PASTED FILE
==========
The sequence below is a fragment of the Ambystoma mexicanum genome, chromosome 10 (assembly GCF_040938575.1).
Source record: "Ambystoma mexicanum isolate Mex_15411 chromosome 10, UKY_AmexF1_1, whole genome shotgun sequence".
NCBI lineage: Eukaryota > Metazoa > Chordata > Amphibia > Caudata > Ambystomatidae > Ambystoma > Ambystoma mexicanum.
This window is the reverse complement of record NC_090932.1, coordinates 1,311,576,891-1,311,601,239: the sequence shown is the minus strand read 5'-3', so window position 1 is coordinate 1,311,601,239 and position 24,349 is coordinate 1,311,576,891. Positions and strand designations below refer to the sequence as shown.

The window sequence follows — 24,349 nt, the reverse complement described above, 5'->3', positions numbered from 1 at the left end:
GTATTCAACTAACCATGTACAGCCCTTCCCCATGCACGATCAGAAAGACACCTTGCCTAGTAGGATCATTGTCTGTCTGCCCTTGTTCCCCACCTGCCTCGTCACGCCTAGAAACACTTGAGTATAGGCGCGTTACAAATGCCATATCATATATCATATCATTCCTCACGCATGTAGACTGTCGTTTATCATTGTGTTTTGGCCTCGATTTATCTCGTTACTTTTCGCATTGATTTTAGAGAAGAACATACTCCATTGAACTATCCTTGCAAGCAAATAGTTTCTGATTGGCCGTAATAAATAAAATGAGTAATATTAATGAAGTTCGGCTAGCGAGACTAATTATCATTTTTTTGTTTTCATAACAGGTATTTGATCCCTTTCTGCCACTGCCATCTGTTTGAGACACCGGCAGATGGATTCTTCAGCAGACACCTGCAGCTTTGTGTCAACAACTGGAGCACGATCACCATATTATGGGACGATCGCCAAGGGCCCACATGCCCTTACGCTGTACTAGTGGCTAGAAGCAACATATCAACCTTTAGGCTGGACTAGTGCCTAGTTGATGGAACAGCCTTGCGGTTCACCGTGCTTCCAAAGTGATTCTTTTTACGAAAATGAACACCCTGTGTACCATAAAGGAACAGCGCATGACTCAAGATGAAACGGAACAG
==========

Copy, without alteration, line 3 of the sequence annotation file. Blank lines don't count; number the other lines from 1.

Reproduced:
NCBI lineage: Eukaryota > Metazoa > Chordata > Amphibia > Caudata > Ambystomatidae > Ambystoma > Ambystoma mexicanum.